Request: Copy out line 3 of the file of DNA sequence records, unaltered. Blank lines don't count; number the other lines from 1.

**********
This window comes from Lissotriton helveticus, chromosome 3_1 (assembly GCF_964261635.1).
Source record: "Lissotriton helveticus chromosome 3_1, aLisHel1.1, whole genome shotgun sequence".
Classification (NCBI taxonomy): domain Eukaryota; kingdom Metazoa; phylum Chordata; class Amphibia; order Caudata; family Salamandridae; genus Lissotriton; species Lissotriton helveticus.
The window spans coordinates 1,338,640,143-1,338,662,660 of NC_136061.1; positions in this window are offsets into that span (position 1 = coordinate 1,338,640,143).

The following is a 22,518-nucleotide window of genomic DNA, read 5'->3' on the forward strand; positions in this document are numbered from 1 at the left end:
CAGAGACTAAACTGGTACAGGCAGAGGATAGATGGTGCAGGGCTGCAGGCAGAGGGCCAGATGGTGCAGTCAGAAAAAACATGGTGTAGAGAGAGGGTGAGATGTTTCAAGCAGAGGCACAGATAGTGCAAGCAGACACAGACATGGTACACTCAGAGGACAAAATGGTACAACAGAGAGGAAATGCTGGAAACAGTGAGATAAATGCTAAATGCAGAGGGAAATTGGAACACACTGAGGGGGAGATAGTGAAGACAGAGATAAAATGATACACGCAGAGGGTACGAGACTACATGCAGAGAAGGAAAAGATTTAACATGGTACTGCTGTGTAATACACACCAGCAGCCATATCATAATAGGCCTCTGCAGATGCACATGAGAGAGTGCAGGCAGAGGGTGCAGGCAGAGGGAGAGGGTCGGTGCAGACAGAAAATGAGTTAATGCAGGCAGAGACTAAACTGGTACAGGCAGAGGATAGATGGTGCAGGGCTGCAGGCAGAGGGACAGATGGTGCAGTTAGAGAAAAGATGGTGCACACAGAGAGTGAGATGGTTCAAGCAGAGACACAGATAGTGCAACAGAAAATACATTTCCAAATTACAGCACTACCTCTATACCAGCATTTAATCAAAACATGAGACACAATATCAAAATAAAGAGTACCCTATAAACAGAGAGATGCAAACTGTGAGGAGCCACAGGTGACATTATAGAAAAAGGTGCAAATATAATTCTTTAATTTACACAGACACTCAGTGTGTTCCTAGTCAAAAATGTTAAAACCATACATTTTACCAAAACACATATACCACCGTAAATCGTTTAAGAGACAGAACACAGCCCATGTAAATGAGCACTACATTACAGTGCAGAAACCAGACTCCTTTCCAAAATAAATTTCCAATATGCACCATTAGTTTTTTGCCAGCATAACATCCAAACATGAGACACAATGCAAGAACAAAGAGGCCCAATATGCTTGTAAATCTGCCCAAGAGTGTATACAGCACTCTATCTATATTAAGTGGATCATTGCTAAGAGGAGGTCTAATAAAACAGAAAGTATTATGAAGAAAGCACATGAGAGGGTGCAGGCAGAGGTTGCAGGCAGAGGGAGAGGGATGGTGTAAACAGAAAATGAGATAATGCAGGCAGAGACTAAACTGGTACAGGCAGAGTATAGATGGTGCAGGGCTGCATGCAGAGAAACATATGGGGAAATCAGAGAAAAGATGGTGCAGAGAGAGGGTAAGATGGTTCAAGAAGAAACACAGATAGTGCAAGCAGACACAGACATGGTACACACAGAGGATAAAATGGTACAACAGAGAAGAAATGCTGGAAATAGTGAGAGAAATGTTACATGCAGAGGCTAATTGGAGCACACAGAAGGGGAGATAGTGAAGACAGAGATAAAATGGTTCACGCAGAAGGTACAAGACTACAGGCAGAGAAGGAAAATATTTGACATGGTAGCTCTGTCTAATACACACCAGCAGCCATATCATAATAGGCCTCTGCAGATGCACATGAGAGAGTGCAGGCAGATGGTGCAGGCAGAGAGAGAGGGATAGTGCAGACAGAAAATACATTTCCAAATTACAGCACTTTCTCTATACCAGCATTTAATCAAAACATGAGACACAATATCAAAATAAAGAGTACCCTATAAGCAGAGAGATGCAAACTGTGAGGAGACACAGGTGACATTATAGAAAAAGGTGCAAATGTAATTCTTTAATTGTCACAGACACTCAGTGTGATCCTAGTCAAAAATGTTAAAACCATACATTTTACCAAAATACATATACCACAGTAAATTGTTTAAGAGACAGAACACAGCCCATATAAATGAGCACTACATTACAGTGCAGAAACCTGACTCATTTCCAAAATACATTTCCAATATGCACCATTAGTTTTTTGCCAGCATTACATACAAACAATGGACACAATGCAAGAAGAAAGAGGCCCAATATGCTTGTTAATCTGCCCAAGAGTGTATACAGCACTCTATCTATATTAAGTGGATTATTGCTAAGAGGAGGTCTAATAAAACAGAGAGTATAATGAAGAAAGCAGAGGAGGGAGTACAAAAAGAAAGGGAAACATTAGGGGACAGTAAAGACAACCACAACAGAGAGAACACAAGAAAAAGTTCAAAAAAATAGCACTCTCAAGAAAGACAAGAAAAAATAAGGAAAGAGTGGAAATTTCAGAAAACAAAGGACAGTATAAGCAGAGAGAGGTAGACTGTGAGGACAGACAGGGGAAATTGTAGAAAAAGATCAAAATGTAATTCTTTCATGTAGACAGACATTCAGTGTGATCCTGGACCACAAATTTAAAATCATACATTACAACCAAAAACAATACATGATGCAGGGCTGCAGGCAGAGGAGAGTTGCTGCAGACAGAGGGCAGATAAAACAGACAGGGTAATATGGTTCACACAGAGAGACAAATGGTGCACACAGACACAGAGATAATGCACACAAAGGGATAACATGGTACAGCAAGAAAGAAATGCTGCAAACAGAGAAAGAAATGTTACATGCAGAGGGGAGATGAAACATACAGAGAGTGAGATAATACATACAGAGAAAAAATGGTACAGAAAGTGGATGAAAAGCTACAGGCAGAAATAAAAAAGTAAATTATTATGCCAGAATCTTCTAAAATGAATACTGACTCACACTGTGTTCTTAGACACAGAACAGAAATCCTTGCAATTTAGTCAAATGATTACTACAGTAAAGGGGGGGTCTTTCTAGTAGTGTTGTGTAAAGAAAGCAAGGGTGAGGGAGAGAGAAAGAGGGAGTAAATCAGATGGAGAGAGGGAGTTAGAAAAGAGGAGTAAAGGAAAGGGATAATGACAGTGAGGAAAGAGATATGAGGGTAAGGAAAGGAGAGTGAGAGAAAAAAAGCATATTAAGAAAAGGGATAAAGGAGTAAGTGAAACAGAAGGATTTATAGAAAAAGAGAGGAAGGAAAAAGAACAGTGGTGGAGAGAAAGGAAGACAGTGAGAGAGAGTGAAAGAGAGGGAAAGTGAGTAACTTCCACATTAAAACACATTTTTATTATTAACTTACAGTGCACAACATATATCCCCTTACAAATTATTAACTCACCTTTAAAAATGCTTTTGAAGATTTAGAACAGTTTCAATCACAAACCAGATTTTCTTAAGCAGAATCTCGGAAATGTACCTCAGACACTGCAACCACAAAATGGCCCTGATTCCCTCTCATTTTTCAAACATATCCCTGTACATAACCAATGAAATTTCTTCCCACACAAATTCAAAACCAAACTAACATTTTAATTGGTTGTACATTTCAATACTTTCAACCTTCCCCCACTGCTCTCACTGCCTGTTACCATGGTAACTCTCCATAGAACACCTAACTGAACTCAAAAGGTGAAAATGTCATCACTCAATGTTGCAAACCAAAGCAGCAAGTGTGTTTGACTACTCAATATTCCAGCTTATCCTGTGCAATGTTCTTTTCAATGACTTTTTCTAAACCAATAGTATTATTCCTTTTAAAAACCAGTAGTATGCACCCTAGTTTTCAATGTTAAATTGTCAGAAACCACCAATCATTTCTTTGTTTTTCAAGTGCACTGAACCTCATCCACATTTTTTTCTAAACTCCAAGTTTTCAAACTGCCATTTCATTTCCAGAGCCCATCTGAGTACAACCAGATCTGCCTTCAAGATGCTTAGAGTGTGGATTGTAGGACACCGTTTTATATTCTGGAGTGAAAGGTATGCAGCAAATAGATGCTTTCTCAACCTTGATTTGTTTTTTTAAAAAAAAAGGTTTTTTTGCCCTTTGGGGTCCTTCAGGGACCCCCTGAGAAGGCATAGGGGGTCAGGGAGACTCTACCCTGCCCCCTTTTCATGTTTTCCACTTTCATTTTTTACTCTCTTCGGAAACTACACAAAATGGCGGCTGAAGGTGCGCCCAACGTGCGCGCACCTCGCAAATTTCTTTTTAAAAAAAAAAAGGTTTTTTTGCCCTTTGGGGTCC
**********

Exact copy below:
Classification (NCBI taxonomy): domain Eukaryota; kingdom Metazoa; phylum Chordata; class Amphibia; order Caudata; family Salamandridae; genus Lissotriton; species Lissotriton helveticus.